- Can you compare human trafficking then to human trafficking now? Why yes/no?
- In a time that slave trade was considered ‘normal’ and many people earned money with it, the Clergymen Smytegelt & Wesley dared to speak out against it. What do you think of this?
- In a time that slave trade was accepted by most persons, would you dare to protest against it?
Nowadays slave trade is illegal. Human trafficking is considered a crime against humanity. That does not mean human trafficking no longer exists. People are still traded. There are special organizations that ask attention for human trafficking and plan and take action to fight against human trafficking. An example of this is Stop the Traffik.
- Have you ever thought about human trafficking?
- What do you think about the fact that human trafficking still exists?
- Do you think it is justified that human trafficking is considered a crime against humanity and that you can be punished for this?
- Should human traffickers be punished? If no, why not? If yes, why and what punishment should they receive?
- What do you think of the organizations who draw attention to the existence of human trafficking?
- Would you join one of these organizations or would you join activities against human trafficking?
- What can you do in your own region to draw attention to the fact that human trafficking still exists?
Dutch Canon of National History – Slavery (in Dutch)
4.2 The Middle Passage
The passage from Africa to the America’s, the Middle Passage, was the most infamous part of the triangle voyage. Sailing for weeks on end without land in sight must have been horrendous. The Unity left Africa with 319 enslaved Africans, 33 crewmembers, 42 large barrels of fresh water, food supplies and firewood and nearly 4000 ‘Middelburg pounds’ of ivory. The journey across the Atlantic lasted nearly two months.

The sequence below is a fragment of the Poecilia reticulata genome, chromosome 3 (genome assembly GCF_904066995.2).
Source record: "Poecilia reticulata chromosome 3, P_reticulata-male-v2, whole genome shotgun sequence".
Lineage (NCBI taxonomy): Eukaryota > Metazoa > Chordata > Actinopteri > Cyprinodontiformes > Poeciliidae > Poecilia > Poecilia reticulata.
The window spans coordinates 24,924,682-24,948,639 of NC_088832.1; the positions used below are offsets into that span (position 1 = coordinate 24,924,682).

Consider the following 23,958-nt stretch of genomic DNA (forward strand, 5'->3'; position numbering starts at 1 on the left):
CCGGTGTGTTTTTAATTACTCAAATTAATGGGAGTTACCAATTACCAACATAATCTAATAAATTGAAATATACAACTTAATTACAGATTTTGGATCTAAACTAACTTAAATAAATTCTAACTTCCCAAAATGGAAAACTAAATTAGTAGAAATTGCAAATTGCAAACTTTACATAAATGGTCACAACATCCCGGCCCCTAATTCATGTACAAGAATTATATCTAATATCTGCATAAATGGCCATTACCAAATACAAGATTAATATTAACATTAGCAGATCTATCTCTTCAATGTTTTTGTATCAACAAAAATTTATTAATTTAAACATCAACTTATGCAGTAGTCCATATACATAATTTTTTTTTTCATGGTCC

- Introduction Lesson 4.2 The Middle Passage
- Lesson 4.2 The Middle Passage – Math
- Lesson 4.2 The Middle Passage – Language
- Lesson 4.2 The Middle Passage – WO
Viewing assignment – film (internet)
Warning: the images shown can be experienced as shocking.
The passage from Africa to the America’s, the Middle Passage, was the most infamous part of the triangle voyage. Sailing for weeks on end without land in sight, not knowing what was going to happen, must have been horrendous. Hundreds of Africans were stacked in the hull of the ship. Food and drink were rationed. Many slaves died during this Middle Passage. The journey across the Atlantic Ocean lasted nearly two months.
View the following SchoolTV video clip ‘Slave ships on the Middle Passage – A horrible journey’schooltv.nl
You will find the translation of the spoken text in the PDF-document below.
Answer the questions
- How many Dutch slave ships made the Middle Passage to the New World (the America’s en the Caribbean)?
- How often did enslaved Africans come into revolt?
- On which Dutch ship, which was near the Surinamese coast, did the slaves revolt?
- What percentage of the enslaved Africans died on Dutch ships during the Middle Passage?